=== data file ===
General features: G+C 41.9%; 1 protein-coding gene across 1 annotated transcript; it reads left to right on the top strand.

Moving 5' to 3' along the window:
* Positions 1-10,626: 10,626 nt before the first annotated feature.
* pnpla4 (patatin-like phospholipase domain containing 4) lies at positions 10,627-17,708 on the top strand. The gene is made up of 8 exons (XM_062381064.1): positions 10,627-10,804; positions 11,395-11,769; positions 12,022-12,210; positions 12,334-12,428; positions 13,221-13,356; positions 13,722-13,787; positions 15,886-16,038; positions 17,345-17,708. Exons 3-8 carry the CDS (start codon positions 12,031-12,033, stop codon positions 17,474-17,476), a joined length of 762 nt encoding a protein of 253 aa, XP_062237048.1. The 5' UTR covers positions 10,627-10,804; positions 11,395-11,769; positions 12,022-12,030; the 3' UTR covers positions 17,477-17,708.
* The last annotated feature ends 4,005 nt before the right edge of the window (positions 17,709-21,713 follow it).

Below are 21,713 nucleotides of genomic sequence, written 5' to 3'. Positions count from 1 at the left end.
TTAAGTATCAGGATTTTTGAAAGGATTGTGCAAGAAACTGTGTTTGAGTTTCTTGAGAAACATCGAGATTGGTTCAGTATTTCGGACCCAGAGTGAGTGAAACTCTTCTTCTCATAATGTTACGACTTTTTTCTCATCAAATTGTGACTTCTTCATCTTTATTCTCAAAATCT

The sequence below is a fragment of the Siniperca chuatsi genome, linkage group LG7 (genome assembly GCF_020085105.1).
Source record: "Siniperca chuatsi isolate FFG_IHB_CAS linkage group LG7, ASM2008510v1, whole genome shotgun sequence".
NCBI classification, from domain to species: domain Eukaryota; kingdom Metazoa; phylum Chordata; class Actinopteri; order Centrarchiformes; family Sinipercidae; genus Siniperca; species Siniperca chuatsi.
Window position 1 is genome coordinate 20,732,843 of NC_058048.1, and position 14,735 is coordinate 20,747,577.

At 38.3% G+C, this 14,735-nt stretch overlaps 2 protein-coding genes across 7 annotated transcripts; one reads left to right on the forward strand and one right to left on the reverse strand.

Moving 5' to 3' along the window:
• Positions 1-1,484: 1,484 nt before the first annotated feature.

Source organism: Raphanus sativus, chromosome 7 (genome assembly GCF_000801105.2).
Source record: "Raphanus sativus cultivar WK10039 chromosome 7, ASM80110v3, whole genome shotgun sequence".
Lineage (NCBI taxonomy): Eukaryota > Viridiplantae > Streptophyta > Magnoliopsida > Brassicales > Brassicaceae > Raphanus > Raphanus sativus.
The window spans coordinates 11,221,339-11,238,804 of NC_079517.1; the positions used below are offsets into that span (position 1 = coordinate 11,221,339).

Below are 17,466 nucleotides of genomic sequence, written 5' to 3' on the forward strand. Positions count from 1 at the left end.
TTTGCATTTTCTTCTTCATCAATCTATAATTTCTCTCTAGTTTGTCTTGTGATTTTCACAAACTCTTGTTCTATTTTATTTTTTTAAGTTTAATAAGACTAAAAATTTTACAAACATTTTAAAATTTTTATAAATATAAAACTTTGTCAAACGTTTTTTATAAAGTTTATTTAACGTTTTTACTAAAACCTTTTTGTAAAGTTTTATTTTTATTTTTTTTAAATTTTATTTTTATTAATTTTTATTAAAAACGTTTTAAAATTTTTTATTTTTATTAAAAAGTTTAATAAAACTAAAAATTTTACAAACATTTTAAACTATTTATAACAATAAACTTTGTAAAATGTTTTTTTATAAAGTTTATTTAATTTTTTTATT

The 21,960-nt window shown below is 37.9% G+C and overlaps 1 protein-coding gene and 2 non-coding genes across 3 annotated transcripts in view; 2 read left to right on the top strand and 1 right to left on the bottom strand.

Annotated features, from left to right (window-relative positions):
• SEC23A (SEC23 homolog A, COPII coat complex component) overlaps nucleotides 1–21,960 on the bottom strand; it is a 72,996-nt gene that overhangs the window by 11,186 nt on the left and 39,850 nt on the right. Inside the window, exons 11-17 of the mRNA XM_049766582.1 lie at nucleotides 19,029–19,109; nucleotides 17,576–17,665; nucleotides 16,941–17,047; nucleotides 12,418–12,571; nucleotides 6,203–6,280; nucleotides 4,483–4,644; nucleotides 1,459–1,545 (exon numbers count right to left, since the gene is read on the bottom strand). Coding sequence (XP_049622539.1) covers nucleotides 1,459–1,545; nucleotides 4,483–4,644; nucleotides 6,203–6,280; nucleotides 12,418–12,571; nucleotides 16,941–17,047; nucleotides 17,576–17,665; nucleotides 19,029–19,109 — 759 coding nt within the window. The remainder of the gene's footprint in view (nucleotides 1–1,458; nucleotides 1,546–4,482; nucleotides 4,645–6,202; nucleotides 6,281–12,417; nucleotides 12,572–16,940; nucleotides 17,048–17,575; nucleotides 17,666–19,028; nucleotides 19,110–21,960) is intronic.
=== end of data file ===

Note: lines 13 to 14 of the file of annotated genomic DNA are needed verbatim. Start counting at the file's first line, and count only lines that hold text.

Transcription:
Moving 5' to 3' along the window:
• Positions 1-1,484: 1,484 nt before the first annotated feature.